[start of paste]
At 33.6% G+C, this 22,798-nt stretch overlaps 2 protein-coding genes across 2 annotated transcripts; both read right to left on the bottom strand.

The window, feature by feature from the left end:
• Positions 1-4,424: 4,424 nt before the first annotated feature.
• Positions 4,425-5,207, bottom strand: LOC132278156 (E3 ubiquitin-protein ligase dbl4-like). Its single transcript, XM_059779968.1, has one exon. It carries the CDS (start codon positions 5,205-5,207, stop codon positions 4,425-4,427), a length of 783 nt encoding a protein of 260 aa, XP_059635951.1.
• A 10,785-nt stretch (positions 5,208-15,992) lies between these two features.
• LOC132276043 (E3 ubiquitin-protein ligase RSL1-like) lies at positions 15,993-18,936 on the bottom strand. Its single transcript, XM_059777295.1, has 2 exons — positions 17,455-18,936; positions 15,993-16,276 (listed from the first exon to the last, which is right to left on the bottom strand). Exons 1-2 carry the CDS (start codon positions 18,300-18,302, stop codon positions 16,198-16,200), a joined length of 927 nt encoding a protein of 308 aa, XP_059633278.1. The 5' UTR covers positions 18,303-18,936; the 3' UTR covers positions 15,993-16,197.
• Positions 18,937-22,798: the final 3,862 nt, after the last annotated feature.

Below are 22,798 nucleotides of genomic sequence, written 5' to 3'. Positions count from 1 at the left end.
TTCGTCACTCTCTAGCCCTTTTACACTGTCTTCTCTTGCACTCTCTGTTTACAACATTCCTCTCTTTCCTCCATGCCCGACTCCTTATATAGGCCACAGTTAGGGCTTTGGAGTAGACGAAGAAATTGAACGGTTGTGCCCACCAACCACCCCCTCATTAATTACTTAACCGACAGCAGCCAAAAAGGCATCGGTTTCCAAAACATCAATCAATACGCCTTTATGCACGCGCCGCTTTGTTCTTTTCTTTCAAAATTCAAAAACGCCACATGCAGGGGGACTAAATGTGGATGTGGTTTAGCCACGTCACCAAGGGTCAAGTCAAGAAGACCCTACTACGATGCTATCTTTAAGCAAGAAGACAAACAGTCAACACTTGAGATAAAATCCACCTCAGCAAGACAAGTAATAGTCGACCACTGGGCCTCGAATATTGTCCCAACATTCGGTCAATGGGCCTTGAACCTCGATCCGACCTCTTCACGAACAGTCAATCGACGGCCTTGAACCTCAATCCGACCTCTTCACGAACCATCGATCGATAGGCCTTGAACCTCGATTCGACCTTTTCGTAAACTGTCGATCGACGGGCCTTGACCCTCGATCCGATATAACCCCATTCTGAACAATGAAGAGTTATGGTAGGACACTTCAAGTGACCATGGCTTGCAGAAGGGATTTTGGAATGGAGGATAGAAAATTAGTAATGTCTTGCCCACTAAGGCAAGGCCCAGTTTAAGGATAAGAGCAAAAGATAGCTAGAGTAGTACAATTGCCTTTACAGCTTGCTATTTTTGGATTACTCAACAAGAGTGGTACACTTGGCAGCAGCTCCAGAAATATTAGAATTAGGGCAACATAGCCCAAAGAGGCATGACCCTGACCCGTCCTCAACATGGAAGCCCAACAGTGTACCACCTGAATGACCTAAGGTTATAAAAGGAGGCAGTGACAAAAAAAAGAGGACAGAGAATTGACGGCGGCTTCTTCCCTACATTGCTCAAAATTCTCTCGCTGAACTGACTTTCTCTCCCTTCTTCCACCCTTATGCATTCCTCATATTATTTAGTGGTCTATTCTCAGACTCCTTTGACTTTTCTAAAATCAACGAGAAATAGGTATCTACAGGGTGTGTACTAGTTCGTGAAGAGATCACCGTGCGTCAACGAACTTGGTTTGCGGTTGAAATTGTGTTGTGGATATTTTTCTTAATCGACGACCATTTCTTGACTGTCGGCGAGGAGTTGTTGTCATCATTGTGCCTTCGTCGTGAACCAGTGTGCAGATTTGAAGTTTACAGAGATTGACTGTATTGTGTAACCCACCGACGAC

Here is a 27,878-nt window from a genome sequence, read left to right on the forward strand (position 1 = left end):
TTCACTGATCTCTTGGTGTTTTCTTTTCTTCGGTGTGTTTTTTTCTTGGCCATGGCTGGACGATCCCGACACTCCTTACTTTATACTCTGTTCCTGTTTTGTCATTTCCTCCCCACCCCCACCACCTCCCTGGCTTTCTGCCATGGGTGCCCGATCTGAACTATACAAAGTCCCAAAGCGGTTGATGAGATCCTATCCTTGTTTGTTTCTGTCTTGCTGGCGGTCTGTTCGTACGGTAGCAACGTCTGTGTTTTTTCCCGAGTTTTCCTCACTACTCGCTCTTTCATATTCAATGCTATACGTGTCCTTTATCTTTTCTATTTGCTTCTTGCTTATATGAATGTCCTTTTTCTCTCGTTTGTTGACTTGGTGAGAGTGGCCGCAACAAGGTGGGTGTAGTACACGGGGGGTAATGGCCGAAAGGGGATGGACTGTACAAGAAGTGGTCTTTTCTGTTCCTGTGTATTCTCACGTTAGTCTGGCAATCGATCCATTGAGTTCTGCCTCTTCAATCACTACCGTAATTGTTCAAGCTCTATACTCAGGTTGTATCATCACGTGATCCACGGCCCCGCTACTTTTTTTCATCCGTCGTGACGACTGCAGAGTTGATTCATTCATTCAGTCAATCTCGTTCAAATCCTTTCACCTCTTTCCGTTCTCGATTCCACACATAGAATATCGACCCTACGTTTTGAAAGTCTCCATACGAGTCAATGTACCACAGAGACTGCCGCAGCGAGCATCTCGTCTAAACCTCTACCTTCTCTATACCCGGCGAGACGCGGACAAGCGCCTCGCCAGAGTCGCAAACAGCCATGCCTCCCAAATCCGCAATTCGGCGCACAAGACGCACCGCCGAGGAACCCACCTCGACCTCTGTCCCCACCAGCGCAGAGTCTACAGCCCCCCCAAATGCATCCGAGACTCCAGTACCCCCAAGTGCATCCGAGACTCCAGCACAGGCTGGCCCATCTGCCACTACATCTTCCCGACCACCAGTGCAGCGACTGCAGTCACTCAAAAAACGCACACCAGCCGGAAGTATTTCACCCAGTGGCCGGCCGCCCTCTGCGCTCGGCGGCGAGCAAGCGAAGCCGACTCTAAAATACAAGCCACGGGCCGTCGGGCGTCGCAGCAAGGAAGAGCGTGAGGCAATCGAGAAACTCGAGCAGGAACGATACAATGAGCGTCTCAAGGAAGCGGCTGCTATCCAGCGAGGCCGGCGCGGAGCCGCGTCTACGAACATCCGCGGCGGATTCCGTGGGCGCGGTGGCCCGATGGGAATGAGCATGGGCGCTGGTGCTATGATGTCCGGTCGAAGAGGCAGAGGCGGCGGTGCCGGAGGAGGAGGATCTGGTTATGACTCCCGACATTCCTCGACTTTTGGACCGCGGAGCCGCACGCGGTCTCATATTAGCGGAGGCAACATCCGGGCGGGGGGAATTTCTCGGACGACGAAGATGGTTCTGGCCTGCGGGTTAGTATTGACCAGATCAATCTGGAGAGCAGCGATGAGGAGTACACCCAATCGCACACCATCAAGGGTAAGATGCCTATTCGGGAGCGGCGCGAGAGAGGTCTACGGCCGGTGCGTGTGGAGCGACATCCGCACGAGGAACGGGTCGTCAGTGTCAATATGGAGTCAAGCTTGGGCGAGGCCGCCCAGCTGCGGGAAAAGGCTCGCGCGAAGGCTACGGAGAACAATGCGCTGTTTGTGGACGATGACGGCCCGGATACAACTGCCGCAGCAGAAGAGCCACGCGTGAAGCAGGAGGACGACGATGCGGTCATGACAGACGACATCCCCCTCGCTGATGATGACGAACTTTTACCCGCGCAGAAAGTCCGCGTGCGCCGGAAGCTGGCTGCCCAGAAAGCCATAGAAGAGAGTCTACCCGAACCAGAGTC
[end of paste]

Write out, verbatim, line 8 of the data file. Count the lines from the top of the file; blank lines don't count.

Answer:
Below are 22,798 nucleotides of genomic sequence, written 5' to 3'. Positions count from 1 at the left end.